07 Jan Heart Attacks and Stroke Cause Blows to Financial Health
MedicalResearch.com Interview with:
Allan Garland, MD, MA
Professor of Medicine & Community
Co-Head, Section of Critical Care Medicine
University of Manitoba
MedicalResearch.com: What is the background for this study?
Response: Heart attacks, strokes and cardiac arrest are common acute health events. Most studies of serious acute health events look at outcomes such as death and how long is spent in the hospital. But for working age people, the ability to work and earn income are very important outcomes that have rarely been studied.
We set out to carefully measure, across Canada, how much heart attacks, strokes and cardiac arrests affect the ability of working age people to work and earn.
MedicalResearch.com: What are the main findings?
Response: Compared to working age people with similar characteristics who did not experience any of the three acute health events, individuals who did experience them and were alive at least three years later were less likely to be working, and whether they were working or not, they had lower average earnings.
Out of 100 such people, 5 to 20 fewer were still working. Their average annual earnings were $3800-13,300 less, which represented drops of 8-31% of their pre-event earnings. These effects were largest for stroke survivors, smallest for heart attack survivors, and in between for survivors of cardiac arrest. These losses of the ability to work and earn were greater for people who had lower income before the events, had more chronic medical disorders, and needed more or longer hospital care for their acute health events.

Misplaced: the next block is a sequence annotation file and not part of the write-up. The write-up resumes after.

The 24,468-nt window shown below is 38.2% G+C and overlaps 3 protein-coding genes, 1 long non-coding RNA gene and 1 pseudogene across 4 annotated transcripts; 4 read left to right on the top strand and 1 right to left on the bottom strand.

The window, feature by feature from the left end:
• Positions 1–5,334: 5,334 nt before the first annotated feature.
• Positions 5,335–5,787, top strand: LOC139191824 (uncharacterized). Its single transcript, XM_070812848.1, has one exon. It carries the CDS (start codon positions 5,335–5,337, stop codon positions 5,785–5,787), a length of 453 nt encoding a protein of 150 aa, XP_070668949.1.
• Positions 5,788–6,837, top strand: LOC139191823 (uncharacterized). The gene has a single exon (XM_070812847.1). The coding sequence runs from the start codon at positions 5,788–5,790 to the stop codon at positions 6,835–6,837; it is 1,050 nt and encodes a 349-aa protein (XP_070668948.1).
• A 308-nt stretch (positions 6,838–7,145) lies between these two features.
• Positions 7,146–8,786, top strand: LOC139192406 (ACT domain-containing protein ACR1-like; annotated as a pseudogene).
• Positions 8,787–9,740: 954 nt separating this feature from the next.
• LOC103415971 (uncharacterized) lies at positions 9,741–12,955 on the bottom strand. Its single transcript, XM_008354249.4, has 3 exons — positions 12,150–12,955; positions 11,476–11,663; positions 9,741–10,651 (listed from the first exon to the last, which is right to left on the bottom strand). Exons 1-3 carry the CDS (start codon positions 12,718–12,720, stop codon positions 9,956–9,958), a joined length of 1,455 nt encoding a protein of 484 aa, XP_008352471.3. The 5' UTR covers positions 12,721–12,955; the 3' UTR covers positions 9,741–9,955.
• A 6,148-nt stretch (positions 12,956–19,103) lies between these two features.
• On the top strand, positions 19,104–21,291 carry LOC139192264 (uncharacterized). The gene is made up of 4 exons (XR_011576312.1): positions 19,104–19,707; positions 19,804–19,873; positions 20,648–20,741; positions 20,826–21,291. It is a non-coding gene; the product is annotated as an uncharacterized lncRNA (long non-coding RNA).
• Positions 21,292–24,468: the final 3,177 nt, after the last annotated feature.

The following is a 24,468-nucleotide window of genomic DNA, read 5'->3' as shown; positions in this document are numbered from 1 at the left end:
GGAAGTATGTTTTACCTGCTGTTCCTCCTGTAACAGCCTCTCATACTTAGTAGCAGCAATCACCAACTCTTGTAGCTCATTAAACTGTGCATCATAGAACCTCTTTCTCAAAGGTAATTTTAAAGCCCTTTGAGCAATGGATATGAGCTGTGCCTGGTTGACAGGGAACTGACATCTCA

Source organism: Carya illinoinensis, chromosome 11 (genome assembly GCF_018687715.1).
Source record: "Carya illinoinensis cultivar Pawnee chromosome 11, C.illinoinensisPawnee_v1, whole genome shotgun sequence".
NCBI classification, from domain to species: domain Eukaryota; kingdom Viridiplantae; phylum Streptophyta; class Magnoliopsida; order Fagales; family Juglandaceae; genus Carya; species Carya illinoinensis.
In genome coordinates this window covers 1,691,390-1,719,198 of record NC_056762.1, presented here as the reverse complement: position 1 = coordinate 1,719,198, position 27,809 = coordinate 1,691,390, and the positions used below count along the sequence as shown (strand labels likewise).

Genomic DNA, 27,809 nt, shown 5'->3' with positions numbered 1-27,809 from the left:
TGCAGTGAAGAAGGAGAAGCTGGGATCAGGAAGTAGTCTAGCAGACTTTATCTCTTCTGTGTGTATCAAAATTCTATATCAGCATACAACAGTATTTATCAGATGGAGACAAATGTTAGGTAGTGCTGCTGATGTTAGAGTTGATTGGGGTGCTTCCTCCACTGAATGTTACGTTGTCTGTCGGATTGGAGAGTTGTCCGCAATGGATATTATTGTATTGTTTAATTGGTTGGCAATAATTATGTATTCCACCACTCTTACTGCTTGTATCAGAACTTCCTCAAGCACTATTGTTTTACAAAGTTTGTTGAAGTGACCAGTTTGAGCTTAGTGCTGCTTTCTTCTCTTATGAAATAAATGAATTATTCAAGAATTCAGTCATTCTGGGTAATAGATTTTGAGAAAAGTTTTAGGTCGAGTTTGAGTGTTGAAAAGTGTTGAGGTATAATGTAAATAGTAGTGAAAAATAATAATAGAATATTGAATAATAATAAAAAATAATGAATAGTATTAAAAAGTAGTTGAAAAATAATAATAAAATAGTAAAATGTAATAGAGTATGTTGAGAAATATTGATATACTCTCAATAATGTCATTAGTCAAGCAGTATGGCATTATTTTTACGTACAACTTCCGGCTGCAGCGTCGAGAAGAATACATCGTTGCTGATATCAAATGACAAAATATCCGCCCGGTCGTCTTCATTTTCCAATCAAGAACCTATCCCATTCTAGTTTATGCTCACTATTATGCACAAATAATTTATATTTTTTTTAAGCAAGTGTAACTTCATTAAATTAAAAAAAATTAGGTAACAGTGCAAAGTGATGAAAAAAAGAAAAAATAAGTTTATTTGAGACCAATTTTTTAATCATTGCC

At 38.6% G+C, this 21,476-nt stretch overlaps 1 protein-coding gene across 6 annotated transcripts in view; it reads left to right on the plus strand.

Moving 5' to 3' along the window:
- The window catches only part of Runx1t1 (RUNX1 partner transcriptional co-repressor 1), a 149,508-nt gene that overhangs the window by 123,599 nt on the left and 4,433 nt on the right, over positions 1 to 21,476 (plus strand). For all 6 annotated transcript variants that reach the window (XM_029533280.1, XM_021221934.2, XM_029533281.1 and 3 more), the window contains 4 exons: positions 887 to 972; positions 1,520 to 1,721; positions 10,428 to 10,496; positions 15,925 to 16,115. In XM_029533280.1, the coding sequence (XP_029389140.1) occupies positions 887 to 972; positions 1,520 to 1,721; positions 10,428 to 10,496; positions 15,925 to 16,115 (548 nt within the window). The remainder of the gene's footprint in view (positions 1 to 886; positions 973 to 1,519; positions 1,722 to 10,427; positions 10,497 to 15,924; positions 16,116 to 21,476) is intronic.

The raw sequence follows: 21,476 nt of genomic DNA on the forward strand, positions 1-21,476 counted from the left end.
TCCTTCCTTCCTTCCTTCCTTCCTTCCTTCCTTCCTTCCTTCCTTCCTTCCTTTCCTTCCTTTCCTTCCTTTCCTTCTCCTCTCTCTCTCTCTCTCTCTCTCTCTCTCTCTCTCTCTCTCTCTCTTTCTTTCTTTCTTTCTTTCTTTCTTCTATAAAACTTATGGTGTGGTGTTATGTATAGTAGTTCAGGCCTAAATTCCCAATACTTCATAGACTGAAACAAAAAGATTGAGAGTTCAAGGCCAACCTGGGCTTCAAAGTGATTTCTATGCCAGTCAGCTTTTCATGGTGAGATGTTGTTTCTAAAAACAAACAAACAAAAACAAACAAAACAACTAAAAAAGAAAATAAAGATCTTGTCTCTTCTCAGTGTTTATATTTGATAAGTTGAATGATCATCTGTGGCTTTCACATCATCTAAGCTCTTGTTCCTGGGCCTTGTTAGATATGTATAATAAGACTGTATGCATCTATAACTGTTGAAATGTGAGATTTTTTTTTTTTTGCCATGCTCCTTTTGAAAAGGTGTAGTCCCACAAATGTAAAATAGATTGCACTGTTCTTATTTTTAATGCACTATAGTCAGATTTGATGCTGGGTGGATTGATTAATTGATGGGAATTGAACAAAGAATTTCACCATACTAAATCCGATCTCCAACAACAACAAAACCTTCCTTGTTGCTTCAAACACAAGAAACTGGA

MedicalResearch.com: What should readers take away from your report?
Response: Unemployment and lost earnings from common acute health events have broad consequences across society. For those who are affected, the financial effects of such health events extend as far as causing bankruptcy. Earnings losses can start a sequence of events that further worsens health. The costs of lost productivity among workers who survive such acute health events are also borne by employers and governments. Also, our identification of groups who are more likely to experience larger effects on their ability to work and earn may assist in targeting interventions, policies and legislation to promote return to work.
MedicalResearch.com: What recommendations do you have for future research as a result of this work?
Response: Although earnings are the great majority of total income for most Canadians, they do not represent the entire picture; future studies should evaluate other sources of household earnings, investment income, disability and other insurance payments, and other financial supports. Also, because these effects differ by health event and possibly by country, much work remains to form a more complete understanding of the economic effects of acute illnesses.
None of the authors have any conflicts or interest or other disclosures to make.
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